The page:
How Easing Your Worried Mind Might Be Simpler Than You ThinkSunny Chanel
My doctor has been pushing me to try it, my acupuncturist swears by it, and even Mr. Rogers practiced it. And now a new study seems to prove that it really can have a huge impact on your body, brain and spirit. What is this powerful tool? Meditation.
I suffer from bouts of anxiety and although meditation has been recommended over and over again, my mind is always in a marathon pace going a million miles a minute. Taking the time to sit and think of nothing, well that totally goes against my nature. But my nature has proven to be polluted by thoughts of dread, sweaty palms and panic attacks, so going against said nature sounds pretty tempting — especially after reading about a new study that seems to prove that meditation really could make a difference.
Reuters Health reports that a new study from The Johns Hopkins University that used data from 47 previous studies “found moderate evidence to support the use of mindfulness meditation to treat those conditions (anxiety, depression and pain).”
As for my fear that I would have to try to turn off my busy brain, that isn’t part of mindful meditation. “Many people have the idea that meditation means just sitting quietly and doing nothing,” Dr. Madhav Goyal stated. “That is not true. It is an active training of the mind to increase awareness, and different meditation programs approach this in different ways.”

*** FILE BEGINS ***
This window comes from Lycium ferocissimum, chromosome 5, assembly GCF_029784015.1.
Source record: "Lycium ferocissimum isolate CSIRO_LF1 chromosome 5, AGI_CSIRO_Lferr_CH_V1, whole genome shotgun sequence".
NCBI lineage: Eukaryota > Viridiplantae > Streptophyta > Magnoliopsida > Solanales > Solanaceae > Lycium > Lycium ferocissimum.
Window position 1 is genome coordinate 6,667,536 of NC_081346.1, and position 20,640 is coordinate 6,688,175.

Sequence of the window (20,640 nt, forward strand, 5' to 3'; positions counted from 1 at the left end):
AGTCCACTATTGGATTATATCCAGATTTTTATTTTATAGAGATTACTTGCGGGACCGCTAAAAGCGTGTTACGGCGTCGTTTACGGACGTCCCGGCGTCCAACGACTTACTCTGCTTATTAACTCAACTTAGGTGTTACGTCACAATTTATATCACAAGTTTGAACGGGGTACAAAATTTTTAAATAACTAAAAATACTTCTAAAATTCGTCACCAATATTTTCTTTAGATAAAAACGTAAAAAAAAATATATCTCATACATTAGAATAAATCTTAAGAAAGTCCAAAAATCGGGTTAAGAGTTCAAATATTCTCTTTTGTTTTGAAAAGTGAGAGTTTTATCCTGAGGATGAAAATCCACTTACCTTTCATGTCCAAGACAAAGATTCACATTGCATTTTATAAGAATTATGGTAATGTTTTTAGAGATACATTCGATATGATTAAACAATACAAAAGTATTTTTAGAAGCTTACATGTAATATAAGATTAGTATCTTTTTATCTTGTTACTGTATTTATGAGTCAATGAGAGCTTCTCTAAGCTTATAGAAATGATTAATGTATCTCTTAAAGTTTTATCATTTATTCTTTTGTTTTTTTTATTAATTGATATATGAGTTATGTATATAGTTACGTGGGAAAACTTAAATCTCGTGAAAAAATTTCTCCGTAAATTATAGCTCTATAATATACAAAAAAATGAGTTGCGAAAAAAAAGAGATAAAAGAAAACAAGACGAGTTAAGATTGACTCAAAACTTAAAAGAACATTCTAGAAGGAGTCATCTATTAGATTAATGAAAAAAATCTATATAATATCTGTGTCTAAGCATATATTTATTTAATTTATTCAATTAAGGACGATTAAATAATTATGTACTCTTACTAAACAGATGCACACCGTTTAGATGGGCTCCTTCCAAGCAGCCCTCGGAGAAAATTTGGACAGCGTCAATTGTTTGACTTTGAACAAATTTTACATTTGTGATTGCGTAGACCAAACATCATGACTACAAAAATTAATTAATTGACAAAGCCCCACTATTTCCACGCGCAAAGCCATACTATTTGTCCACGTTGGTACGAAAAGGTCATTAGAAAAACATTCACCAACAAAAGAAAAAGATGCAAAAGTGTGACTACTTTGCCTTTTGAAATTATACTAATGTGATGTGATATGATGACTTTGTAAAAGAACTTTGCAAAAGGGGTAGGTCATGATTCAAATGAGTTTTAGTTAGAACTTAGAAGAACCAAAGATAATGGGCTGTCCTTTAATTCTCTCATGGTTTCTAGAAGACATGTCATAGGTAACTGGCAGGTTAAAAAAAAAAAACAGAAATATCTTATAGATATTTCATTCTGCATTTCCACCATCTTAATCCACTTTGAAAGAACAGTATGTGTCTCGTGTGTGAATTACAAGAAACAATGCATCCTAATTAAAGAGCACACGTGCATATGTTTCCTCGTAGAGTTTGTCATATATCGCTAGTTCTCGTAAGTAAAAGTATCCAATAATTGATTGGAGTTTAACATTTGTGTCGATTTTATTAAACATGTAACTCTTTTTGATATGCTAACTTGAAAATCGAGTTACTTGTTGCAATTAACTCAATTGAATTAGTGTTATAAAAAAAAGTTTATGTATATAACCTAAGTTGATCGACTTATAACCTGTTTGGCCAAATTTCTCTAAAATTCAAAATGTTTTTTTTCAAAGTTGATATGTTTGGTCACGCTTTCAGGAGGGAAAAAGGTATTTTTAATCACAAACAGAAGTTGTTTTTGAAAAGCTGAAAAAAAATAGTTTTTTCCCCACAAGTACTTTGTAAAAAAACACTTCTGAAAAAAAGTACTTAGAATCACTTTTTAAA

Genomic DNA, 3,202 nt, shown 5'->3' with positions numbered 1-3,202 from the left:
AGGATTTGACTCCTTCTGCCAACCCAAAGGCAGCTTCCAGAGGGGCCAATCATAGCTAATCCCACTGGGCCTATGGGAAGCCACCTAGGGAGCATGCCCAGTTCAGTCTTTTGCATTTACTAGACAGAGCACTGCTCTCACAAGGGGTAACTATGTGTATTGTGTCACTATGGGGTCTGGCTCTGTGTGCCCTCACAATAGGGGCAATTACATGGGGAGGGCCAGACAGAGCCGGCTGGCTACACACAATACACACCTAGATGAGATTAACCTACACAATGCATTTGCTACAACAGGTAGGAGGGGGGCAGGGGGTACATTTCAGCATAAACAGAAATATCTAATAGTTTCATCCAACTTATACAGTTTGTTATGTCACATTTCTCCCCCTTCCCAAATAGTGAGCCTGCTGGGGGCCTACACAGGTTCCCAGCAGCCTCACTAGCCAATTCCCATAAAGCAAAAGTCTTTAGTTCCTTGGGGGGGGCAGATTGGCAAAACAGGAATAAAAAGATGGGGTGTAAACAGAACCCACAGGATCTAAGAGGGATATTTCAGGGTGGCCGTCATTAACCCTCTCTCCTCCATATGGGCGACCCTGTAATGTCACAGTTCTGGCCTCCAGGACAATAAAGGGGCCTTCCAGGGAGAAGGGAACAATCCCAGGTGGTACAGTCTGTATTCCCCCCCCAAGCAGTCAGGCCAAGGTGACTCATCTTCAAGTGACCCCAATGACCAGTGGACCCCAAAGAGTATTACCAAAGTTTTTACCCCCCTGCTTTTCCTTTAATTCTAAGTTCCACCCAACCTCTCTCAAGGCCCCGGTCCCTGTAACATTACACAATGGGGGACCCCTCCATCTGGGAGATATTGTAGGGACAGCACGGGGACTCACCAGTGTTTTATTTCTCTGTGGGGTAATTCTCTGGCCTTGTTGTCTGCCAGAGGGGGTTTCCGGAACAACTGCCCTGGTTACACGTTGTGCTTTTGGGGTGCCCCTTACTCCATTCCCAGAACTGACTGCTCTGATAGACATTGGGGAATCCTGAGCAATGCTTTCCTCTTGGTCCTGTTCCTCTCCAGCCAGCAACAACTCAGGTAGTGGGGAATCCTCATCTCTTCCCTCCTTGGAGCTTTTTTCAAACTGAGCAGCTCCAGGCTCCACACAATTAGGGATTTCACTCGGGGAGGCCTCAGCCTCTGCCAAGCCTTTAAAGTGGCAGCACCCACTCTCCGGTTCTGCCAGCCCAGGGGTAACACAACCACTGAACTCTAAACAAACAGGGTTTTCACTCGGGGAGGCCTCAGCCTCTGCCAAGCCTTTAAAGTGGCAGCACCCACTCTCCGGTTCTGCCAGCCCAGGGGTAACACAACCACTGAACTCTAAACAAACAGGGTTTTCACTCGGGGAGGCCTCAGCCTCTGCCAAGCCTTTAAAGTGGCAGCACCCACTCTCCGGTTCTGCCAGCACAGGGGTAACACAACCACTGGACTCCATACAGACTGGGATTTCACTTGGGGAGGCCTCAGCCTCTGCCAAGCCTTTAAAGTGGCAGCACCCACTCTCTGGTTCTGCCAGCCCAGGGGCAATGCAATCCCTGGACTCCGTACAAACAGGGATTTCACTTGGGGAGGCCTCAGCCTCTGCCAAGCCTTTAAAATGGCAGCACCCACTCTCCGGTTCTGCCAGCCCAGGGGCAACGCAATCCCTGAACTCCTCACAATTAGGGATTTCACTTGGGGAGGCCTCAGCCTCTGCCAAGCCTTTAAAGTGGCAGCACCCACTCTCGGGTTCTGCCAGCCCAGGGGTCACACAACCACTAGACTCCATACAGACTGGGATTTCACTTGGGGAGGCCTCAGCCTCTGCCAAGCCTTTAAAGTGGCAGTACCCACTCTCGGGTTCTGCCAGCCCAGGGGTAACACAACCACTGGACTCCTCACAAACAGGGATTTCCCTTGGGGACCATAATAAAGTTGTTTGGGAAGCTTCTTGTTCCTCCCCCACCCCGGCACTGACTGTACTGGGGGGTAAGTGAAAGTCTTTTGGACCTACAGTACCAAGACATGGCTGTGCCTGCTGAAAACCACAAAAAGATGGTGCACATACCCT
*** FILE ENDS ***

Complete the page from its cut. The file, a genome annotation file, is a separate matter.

When the researchers examined the data they discovered that there was a “5 and 10 percent improvement in anxiety symptoms among people who took part in mindfulness meditation, compared to those who did another activity. ” They also found an improvement of depression symptoms in about 10 to 20 percent of the participants who practiced mindful meditation. And although 5 to 20 percent may not sound like a significant amount, it is. “This is similar to the effects that other studies have found for the use of antidepressants in similar populations,” Goyal said.
But like all things, meditation shouldn’t be seen as a cure-all. “Rather, it is a path we travel on to increase our awareness and gain insight into our lives,” Goyal wrote. “The best reason to meditate is to gain this insight. Improvements in health conditions are really a side benefit, and it’s best to think of them that way.” And a pretty good side benefit wouldn’t you say?
At my daughter’s school, they don’t just teach mindfulness, they practice it too. The students, starting in kindergarten, learn to calm their minds and bodies with meditation techniques and it’s a lesson that has proven to be long lasting. When my daughter begins to feel moments of stress she will stop what she is doing, take a deep breath, and find her center. It truly is inspiring and a wonderful thing that she is being given these tools at such a young age. Especially when her mother is still searching for right ones in her own toolbox.
Do you practice mediation or mindfulness of some sort?
Photo Source: Morgue File